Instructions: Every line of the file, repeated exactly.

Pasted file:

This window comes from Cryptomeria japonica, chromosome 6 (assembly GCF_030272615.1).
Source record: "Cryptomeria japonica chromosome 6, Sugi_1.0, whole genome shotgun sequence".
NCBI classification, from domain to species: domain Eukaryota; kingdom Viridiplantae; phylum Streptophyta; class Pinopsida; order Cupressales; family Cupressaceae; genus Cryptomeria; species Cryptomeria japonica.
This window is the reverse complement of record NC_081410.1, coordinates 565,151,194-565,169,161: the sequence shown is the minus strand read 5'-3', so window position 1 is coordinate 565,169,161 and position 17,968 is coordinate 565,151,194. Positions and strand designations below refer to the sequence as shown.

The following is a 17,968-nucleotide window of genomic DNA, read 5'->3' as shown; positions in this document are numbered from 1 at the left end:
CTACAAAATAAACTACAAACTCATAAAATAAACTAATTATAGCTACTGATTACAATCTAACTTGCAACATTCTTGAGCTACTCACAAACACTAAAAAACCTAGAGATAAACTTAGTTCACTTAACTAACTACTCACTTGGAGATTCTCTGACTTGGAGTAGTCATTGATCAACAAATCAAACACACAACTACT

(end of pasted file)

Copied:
This window comes from Cryptomeria japonica, chromosome 6 (assembly GCF_030272615.1).
Source record: "Cryptomeria japonica chromosome 6, Sugi_1.0, whole genome shotgun sequence".
NCBI classification, from domain to species: domain Eukaryota; kingdom Viridiplantae; phylum Streptophyta; class Pinopsida; order Cupressales; family Cupressaceae; genus Cryptomeria; species Cryptomeria japonica.
This window is the reverse complement of record NC_081410.1, coordinates 565,151,194-565,169,161: the sequence shown is the minus strand read 5'-3', so window position 1 is coordinate 565,169,161 and position 17,968 is coordinate 565,151,194. Positions and strand designations below refer to the sequence as shown.

The following is a 17,968-nucleotide window of genomic DNA, read 5'->3' as shown; positions in this document are numbered from 1 at the left end:
CTACAAAATAAACTACAAACTCATAAAATAAACTAATTATAGCTACTGATTACAATCTAACTTGCAACATTCTTGAGCTACTCACAAACACTAAAAAACCTAGAGATAAACTTAGTTCACTTAACTAACTACTCACTTGGAGATTCTCTGACTTGGAGTAGTCATTGATCAACAAATCAAACACACAACTACT